Tuesday, 27 June 2017

How useful is Twitter professionally? (Jason Dutton)

Image from Esther Vargas
www.flickr.com/photos/esthervargasc
Shared via CC BY-SA 2.0
I’ll open this piece on using Twitter as an academic by admitting I’m not much for technology or computers.

I can hardly do email, and wish we were still allowed to just get up and deliver lectures by writing on a chalkboard.

But I have enjoyed getting on Twitter with a more or less professional focus and it’s given me several opportunities I might not otherwise have had. It's useful for your career to get on Twitter and actively use it.

How useful?

Well…more or less, depending. Some might just get a bit of amusement, but there are scientists I know of in Australia whose effective use of Twitter has made them a personality in the popular media, and this has made their career.

I am definitely towards the less impactful end of the scale, but mine is probably a more typical experience. I’ll start with some of the benefits I’ve experienced.

You can get more well known in your field. 


In Australia, we are far from each other and certainly far from everybody else.

One of the worst things to be as a scientist/academic is anonymous. Which stinks. I’d rather just get on with the job quietly but being “known” is so damn important.

If your field has any size at all (mine is chemistry), thousands of your colleagues will be on Twitter, including some of the top people in the world. A different thing about Twitter (compared to Facebook) is that it's not weird in any way to follow people you’ve never met. People actually like it. Having more followers is better, I suppose. Perhaps it's because there is no obligation to follow back.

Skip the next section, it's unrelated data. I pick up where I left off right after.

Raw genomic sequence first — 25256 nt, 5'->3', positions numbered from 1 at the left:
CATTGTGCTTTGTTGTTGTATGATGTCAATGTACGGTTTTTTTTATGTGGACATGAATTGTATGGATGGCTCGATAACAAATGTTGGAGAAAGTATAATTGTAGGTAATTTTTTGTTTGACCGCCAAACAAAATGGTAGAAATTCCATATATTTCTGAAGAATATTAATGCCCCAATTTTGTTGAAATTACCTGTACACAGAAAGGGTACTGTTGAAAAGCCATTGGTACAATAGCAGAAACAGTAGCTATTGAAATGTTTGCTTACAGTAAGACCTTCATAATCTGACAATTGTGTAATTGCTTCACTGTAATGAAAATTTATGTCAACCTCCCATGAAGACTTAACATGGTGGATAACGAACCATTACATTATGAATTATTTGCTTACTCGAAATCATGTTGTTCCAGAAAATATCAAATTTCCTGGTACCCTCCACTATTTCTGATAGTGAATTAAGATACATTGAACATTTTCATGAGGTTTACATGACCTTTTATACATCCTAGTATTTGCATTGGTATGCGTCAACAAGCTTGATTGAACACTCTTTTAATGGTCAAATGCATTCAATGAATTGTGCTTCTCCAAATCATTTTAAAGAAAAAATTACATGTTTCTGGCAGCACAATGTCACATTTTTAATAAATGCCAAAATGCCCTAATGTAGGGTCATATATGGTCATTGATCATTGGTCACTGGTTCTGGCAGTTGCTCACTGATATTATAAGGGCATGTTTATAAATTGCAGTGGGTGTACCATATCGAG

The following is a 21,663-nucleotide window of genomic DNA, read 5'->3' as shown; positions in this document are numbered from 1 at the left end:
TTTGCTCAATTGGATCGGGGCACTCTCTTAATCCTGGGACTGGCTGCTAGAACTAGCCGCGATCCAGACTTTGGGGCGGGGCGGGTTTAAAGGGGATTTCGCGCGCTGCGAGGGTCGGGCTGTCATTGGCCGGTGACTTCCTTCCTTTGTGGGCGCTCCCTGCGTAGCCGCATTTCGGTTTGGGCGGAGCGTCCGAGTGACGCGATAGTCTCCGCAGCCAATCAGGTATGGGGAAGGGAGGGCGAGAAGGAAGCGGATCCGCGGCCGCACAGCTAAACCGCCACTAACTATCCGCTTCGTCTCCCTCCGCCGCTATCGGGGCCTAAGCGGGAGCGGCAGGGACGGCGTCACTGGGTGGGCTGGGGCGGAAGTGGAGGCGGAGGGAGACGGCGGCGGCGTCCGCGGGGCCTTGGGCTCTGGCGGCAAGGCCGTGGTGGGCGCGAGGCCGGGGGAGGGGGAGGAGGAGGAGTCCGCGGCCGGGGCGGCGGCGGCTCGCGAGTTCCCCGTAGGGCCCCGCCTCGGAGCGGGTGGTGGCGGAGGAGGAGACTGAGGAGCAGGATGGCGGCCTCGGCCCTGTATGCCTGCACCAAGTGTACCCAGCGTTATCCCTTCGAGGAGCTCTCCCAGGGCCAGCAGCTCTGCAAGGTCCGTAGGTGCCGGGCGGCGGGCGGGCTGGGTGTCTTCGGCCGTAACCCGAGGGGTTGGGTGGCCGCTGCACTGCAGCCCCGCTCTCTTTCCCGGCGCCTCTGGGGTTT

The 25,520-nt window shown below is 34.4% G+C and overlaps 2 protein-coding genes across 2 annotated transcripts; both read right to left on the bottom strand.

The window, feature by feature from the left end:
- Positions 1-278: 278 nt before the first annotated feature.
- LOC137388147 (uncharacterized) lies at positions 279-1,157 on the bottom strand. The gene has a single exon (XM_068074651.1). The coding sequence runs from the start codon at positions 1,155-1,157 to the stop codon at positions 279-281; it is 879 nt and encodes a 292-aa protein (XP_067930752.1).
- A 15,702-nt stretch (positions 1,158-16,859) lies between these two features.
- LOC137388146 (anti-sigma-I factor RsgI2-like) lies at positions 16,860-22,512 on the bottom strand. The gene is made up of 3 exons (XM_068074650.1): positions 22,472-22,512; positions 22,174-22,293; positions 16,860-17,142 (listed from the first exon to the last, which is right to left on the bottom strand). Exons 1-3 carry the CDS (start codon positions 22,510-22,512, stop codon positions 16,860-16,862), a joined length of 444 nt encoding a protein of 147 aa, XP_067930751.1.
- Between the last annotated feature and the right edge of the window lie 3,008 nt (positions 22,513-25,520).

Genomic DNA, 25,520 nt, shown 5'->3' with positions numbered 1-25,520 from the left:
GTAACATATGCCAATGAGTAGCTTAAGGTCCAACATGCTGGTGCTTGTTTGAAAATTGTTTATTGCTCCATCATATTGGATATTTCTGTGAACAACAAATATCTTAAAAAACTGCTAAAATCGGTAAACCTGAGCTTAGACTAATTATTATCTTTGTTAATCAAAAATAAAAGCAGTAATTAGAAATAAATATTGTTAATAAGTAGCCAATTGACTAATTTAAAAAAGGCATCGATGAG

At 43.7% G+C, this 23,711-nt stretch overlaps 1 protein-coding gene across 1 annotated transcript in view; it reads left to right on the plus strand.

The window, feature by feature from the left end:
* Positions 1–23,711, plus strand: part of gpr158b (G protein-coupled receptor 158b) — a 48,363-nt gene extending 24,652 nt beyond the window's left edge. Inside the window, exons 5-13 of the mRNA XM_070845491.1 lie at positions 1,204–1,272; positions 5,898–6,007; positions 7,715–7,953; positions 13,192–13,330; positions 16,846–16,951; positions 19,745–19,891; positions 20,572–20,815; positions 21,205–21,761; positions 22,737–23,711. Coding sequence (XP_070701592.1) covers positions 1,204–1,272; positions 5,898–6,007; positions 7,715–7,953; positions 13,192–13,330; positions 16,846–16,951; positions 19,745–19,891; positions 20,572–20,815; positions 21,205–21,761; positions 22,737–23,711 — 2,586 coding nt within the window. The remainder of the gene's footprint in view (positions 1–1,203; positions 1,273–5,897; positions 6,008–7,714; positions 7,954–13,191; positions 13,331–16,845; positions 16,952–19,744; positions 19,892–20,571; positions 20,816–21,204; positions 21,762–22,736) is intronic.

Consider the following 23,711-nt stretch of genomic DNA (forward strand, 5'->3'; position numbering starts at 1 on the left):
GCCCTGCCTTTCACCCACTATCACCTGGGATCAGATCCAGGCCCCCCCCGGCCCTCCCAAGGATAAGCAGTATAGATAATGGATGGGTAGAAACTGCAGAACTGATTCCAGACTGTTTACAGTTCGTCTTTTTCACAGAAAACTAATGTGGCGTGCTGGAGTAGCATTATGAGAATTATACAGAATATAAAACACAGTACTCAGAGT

Even better, it is considered totally normal to talk (tweet) people you’ve never met, as long as you're being polite, constructive, and not annoying. Often, that person will reply. You could literally be having an interesting chat with the top person in your field tomorrow. That's pretty cool.

What I’ve found is that when you follow/get followed/otherwise interact with relevant people, when there is an opportunity to meet in real life (conference, visiting a uni), there are chances to meet/go for lunch or a drink with them that wouldn’t have otherwise happened.

It also provides a great opportunity to remain in touch and on somebody's radar after you’ve met them at a conference or the like. Follow them after you meet, and keep engaging on Twitter where appropriate. I have a very modest number of followers (~750), but I have met a few dozen people I otherwise wouldn’t have.

You find out about jobs. 


I’m not in the market right now, and hopefully (!) never again, but lots and lots of jobs - from PhD opportunities to postdocs and academic positions - I would've otherwise never heard about have come around on the Twitterfeed. I've probably seen fewer industrially relevant roles there.